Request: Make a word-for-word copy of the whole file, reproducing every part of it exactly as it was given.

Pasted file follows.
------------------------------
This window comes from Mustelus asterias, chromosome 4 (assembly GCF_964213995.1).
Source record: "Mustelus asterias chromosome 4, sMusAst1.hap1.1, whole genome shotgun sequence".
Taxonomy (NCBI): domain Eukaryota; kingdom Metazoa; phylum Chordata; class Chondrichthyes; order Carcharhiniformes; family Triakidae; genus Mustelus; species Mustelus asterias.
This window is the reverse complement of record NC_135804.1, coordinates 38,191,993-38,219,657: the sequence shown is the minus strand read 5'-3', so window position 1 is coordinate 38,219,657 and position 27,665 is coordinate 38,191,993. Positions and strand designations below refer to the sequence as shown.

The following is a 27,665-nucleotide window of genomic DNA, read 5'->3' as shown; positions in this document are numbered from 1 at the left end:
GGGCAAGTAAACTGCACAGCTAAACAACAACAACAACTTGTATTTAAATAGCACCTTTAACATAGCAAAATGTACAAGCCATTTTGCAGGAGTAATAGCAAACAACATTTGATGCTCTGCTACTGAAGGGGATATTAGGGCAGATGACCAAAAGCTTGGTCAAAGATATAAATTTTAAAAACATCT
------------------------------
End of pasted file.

This window comes from Mustelus asterias, chromosome 4 (assembly GCF_964213995.1).
Source record: "Mustelus asterias chromosome 4, sMusAst1.hap1.1, whole genome shotgun sequence".
Taxonomy (NCBI): domain Eukaryota; kingdom Metazoa; phylum Chordata; class Chondrichthyes; order Carcharhiniformes; family Triakidae; genus Mustelus; species Mustelus asterias.
This window is the reverse complement of record NC_135804.1, coordinates 38,191,993-38,219,657: the sequence shown is the minus strand read 5'-3', so window position 1 is coordinate 38,219,657 and position 27,665 is coordinate 38,191,993. Positions and strand designations below refer to the sequence as shown.

The following is a 27,665-nucleotide window of genomic DNA, read 5'->3' as shown; positions in this document are numbered from 1 at the left end:
GGGCAAGTAAACTGCACAGCTAAACAACAACAACAACTTGTATTTAAATAGCACCTTTAACATAGCAAAATGTACAAGCCATTTTGCAGGAGTAATAGCAAACAACATTTGATGCTCTGCTACTGAAGGGGATATTAGGGCAGATGACCAAAAGCTTGGTCAAAGATATAAATTTTAAAAACATCT